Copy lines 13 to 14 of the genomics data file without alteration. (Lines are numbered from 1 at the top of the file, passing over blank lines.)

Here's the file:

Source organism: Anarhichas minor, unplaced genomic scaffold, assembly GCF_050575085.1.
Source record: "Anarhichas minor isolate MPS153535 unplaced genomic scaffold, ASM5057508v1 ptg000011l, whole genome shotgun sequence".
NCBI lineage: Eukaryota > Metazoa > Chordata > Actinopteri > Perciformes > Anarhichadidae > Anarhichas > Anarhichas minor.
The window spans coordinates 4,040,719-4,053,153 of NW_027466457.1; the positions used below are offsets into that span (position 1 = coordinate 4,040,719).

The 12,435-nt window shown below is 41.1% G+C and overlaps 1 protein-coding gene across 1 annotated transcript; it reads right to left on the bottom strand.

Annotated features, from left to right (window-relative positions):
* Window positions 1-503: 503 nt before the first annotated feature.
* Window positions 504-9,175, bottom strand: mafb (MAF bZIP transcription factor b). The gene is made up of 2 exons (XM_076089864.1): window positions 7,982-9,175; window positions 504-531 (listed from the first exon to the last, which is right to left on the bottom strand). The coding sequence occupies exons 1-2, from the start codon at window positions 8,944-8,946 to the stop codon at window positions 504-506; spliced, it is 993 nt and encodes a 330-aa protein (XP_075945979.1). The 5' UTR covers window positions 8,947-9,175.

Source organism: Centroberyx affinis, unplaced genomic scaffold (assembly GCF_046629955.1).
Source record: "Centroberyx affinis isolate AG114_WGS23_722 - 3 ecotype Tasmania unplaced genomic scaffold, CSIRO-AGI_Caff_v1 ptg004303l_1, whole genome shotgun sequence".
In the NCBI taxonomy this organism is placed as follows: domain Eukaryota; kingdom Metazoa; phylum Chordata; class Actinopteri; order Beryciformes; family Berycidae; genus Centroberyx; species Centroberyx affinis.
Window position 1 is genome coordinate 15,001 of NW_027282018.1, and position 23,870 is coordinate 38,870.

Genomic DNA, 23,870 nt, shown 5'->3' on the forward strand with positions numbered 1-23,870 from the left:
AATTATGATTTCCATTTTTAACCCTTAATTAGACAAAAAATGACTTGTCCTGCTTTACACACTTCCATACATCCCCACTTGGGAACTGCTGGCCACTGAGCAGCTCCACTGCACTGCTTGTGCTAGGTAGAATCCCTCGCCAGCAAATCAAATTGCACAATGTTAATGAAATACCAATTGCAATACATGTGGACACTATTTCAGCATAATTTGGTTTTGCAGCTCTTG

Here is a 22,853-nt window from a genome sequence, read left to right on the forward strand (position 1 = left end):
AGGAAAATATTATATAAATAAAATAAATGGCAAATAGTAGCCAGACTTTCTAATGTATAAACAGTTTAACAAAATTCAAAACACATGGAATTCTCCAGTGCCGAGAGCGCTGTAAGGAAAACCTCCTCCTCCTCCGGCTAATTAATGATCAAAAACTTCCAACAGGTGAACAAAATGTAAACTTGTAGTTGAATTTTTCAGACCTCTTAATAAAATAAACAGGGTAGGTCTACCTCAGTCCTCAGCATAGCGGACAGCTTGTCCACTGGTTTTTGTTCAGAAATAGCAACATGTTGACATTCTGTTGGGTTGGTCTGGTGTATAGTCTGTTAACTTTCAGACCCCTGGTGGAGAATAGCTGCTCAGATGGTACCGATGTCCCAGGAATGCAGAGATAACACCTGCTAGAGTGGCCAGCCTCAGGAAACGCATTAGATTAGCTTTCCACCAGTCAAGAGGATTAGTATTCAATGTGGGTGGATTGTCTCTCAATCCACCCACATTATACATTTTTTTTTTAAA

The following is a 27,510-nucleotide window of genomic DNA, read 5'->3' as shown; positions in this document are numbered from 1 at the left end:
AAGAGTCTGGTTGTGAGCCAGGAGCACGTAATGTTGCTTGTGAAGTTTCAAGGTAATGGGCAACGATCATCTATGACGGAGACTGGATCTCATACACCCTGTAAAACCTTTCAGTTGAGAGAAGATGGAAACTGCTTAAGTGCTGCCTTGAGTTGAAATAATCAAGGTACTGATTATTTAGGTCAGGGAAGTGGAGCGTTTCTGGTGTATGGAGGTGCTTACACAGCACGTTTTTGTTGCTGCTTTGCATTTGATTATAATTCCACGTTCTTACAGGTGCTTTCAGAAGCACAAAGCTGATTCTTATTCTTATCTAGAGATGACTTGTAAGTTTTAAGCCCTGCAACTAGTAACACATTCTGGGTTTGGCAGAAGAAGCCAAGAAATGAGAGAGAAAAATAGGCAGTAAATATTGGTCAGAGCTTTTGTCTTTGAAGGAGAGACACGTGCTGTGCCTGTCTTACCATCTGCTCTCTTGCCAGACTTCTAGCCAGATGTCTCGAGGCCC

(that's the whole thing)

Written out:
Genomic DNA, 23,870 nt, shown 5'->3' on the forward strand with positions numbered 1-23,870 from the left:
AATTATGATTTCCATTTTTAACCCTTAATTAGACAAAAAATGACTTGTCCTGCTTTACACACTTCCATACATCCCCACTTGGGAACTGCTGGCCACTGAGCAGCTCCACTGCACTGCTTGTGCTAGGTAGAATCCCTCGCCAGCAAATCAAATTGCACAATGTTAATGAAATACCAATTGCAATACATGTGGACACTATTTCAGCATAATTTGGTTTTGCAGCTCTTG